Transcript for Video of Darlie Routier celebrating son's birthday at grave played at trial: Part 8
Who would do this? I think if I lived to be 100 years old, I will never be able to tell step by step of everything that happened that evening. They just stabbed me and my children. Hold on, honey! Hold on! Hold on! It was important to our case to call the first responding officer, David Waddell, from the Rowlett police department, because he told the jury what Darlie routier was doing when they got there. There is a police officer at your front door. Is your door unlocked? Where's the ambulance? They're bleeding, hurry! They're going to be dead. Please hurry! It was about 2:30 in the morning. The call came out as a stabbing. I could see Darlie routier standing in the back of the house in the family room talking on the telephone. Oh, my god, oh, my god! One of the boys is laying on the floor, and he looks up at us. He's got his eyes open, and he's trying to breathe. I told her that she needed to help him, but she just wouldn't help him. Told her to get some towels and try to stop the bleeding, and she never tried to help him. I'm crouched down by Devon looking up and seeing this police officer and when he looks at me, he has a deer in the headlight look on his face. I'm yelling at him wanting him to help, pointing at Damon and saying, "Give him cpr," and he didn't move. Starting with Waddell and that 911 call, there's a definite effort to classify Darlie as a non-caring mother. Anything that can possibly be used against Darlie, the prosecution tossed it out here. Uer our criminal justice system, every defendant starts out with the presumption of innocence. That person sitting at council table, they are innocent of the crime charged. Period. Until the jury decides beyond a reasonable doubt that they're guilty. If any one thing convinced the public there was something wrong with this woman, it was the silly string tape party. Greg Davis plays that video for the jury, and he says, "Here's a woman who has just lost her children, and she's literally dancing on their graves." I didn't think there was anything wrong with it, and I still don't think there was anything wrong with that. People can say what they want to say about that, but that was nothing more than me being able to tell Devon happy birthday. There's many ways to mourn the loss of a child or parent, but having a birthday party and throwing silly string around in a graveyard? I found it very repulsive that she would do that. "They would've loved this." No, they wouldn't have loved this, 'cause if it hadn't been for you, they wouldn't be in that spot in the first place. The prosecution has been on a roll here. Not anymore, the lawyers for the state have been knocked back by a big surprise sprung by the woman's lawyer, Doug Mulder. Mulder put the lead case investigator, Rowlett detective Jimmy Patterson, on the witness stand. Why do you wanna call detective Patterson as a defense witness? Why don't you ask detective Patterson or come back Monday and you'll find out. I wanted to call him today. He's a pretty hostile witness to you, don't you think? Well, I don't know if he's hostile now, he might be hostile when I'm through with him. The defense was about to reveal a bomb shell about the tactics of the police with a piece of evidence that had not been revealed. They started to testify about some of the things that they knew, and when detective Patterson was questioned as to a memorial service that was held for the boys -- He says, "I'm not gonna talk about that. I take the fifth amendment." My jaw almost dropped. I'd never in 20 years ever heard a detective taking the fifth amendment. Patterson faced with this issue took the fifth amendment and would not testify. We called his second detective, and he takes the fifth amendment and won't testify. These are the lead investigators, and the state has not called them. Why is that? The reason prosecution didn't call Patterson to the stand? There is a moment that few knew about, a memorial that took place before the silly string video. That morning, the police set up surveillance and mic'd the grave for sound and had a camera in a van nearby recording activities at this memorial service. And apparently, they thought somebody was going to stand over the children and confess. The issue here is did they illegally place recording devices at the grave site and so the question became, was this a legal act? Ultimately the cops were not charged with any crimes for the recording devices at the gravesite. We had scheduled a prayer service at the cemetery, and we prayed, and we cried, and we loved each other. Rowlett investigators basically planted a wire. They may have violated federal law by doing that because people at a gravesite have a reasonable expectation of privacy. Protoekt them and father, pray they're rejoicing -- When you take the fifth means you have some culpability somewhere, or you're afraid you do. And detective Patterson was afraid that what they had done was illegal. That evidence was never presented. The jury never saw that. You have to wonder what would have happened if the jurors had seen the other video, which showed another side of Darlie. Particularly in a close case, jurors wanna see the defendant take the witness stand. The word was out. The mother accused would take the witness stand. The people came and they kept coming, until the court room was packed. All of that stuff that had been out about what she had said and done already needed to be answered. There's always been a lot of discussion about the decision to have Darlie testify. Darlie's decision to take the stand at trial, in hindsight, probably was not a good idea.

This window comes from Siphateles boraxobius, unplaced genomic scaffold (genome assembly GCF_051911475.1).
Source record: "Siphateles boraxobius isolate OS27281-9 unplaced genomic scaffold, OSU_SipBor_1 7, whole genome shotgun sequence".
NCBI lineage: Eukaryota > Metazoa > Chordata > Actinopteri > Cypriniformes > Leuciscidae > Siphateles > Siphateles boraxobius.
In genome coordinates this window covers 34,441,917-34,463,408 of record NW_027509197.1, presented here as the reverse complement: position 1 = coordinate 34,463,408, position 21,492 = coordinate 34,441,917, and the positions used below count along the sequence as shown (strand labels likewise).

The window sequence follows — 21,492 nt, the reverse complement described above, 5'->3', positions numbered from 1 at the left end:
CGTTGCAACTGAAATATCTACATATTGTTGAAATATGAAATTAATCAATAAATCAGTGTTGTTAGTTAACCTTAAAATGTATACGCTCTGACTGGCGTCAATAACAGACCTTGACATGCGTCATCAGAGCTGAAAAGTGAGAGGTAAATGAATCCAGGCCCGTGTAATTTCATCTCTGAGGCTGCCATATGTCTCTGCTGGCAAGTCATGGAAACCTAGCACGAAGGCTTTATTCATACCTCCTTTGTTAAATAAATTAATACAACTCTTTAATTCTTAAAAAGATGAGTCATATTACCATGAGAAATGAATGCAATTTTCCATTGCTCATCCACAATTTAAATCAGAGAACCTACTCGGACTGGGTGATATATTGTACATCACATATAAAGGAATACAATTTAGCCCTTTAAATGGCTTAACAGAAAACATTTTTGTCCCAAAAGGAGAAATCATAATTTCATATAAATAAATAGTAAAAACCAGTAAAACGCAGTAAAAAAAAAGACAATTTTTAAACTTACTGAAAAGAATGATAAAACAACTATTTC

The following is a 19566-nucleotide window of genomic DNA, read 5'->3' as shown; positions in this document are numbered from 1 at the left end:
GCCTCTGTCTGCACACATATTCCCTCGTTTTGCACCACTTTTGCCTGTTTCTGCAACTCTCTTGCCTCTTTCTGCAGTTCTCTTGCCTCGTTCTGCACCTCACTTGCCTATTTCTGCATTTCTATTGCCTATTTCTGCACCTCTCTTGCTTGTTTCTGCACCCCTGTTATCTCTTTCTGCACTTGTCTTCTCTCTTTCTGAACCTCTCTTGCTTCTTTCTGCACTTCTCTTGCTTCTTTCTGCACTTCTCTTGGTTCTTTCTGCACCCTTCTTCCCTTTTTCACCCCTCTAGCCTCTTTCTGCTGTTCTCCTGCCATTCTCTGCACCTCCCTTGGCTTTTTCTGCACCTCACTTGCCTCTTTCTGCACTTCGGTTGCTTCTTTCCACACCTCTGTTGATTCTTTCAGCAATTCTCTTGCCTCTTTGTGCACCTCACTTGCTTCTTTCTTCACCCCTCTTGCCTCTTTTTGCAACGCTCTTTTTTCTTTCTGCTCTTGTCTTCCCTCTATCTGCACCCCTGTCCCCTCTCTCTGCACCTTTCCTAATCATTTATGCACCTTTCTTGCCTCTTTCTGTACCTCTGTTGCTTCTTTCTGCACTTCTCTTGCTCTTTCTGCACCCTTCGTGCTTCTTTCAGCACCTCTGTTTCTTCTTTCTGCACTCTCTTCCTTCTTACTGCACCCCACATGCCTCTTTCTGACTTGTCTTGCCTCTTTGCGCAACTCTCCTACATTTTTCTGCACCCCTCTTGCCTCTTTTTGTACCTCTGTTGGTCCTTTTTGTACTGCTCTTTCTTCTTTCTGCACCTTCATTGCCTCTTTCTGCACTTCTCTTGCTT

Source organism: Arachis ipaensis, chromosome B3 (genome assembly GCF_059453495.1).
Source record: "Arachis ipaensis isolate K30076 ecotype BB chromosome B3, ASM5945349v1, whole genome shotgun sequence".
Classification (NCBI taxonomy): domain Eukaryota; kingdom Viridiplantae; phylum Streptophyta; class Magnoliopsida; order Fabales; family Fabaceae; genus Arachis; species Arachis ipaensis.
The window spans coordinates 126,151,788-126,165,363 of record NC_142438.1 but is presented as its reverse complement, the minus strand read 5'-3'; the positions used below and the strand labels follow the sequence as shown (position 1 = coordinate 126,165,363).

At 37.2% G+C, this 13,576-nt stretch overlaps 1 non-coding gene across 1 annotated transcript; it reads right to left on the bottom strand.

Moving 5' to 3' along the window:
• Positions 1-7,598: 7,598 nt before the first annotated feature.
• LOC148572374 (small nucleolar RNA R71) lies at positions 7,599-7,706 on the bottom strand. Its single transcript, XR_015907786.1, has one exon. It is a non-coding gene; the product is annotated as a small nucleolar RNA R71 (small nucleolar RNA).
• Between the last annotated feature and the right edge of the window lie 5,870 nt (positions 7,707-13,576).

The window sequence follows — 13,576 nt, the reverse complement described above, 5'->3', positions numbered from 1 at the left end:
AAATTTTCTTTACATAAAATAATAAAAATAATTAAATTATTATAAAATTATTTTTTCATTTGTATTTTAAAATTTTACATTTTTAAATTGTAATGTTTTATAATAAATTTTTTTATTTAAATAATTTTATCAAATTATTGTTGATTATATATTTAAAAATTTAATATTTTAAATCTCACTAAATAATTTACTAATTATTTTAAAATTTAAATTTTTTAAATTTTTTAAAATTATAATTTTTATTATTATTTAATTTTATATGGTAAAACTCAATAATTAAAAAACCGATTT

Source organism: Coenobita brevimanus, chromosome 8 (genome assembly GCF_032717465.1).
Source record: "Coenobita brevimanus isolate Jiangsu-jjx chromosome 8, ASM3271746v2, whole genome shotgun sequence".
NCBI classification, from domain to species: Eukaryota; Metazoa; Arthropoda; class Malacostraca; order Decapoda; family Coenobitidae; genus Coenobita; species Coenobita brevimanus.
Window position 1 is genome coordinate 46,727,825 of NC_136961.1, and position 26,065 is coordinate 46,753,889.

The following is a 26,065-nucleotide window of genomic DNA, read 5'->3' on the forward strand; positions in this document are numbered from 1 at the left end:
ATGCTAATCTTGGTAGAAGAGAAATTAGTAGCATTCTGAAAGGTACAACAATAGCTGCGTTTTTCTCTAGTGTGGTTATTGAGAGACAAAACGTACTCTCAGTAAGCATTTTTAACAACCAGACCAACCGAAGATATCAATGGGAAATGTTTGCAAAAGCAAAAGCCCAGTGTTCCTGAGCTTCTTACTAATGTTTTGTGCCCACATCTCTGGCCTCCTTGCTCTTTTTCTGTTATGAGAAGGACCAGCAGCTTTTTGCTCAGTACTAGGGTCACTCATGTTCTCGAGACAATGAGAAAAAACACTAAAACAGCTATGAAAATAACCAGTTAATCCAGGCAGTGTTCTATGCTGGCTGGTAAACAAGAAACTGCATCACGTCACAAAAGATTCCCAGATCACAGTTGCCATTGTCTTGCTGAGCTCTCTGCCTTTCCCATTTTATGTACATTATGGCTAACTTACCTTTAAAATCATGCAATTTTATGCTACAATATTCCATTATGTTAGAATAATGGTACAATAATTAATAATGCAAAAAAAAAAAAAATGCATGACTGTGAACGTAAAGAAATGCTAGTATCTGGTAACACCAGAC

This transcript has been automatically generated and may not be 100% accurate.